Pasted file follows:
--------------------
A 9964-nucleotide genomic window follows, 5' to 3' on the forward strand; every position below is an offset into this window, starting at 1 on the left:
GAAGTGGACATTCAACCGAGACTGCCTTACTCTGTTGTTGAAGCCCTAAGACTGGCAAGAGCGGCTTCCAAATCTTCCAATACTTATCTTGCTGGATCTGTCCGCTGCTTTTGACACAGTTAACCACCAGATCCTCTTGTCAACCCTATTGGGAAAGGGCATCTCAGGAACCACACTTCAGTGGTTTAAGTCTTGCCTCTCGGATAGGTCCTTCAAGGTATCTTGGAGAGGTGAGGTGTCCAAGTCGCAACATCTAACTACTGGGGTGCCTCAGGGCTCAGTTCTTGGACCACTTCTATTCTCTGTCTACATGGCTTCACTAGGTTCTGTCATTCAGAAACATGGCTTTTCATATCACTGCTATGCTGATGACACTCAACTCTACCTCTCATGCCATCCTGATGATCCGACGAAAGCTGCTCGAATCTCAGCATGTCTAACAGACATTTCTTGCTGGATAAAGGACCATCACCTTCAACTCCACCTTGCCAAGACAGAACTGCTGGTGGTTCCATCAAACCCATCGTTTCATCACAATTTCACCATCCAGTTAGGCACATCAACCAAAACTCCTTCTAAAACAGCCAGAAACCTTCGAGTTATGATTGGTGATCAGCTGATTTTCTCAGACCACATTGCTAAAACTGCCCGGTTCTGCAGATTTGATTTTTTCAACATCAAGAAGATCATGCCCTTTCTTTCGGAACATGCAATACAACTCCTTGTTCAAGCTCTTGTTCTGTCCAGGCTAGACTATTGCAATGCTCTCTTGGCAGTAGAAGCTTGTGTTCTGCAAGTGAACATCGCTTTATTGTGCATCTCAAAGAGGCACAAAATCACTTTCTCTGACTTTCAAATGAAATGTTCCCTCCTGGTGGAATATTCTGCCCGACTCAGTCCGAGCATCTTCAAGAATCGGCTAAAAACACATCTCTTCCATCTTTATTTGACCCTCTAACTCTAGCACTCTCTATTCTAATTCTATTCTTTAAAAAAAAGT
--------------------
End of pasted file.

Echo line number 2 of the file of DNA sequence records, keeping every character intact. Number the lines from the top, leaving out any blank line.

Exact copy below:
GAAGTGGACATTCAACCGAGACTGCCTTACTCTGTTGTTGAAGCCCTAAGACTGGCAAGAGCGGCTTCCAAATCTTCCAATACTTATCTTGCTGGATCTGTCCGCTGCTTTTGACACAGTTAACCACCAGATCCTCTTGTCAACCCTATTGGGAAAGGGCATCTCAGGAACCACACTTCAGTGGTTTAAGTCTTGCCTCTCGGATAGGTCCTTCAAGGTATCTTGGAGAGGTGAGGTGTCCAAGTCGCAACATCTAACTACTGGGGTGCCTCAGGGCTCAGTTCTTGGACCACTTCTATTCTCTGTCTACATGGCTTCACTAGGTTCTGTCATTCAGAAACATGGCTTTTCATATCACTGCTATGCTGATGACACTCAACTCTACCTCTCATGCCATCCTGATGATCCGACGAAAGCTGCTCGAATCTCAGCATGTCTAACAGACATTTCTTGCTGGATAAAGGACCATCACCTTCAACTCCACCTTGCCAAGACAGAACTGCTGGTGGTTCCATCAAACCCATCGTTTCATCACAATTTCACCATCCAGTTAGGCACATCAACCAAAACTCCTTCTAAAACAGCCAGAAACCTTCGAGTTATGATTGGTGATCAGCTGATTTTCTCAGACCACATTGCTAAAACTGCCCGGTTCTGCAGATTTGATTTTTTCAACATCAAGAAGATCATGCCCTTTCTTTCGGAACATGCAATACAACTCCTTGTTCAAGCTCTTGTTCTGTCCAGGCTAGACTATTGCAATGCTCTCTTGGCAGTAGAAGCTTGTGTTCTGCAAGTGAACATCGCTTTATTGTGCATCTCAAAGAGGCACAAAATCACTTTCTCTGACTTTCAAATGAAATGTTCCCTCCTGGTGGAATATTCTGCCCGACTCAGTCCGAGCATCTTCAAGAATCGGCTAAAAACACATCTCTTCCATCTTTATTTGACCCTCTAACTCTAGCACTCTCTATTCTAATTCTATTCTTTAAAAAAAAGT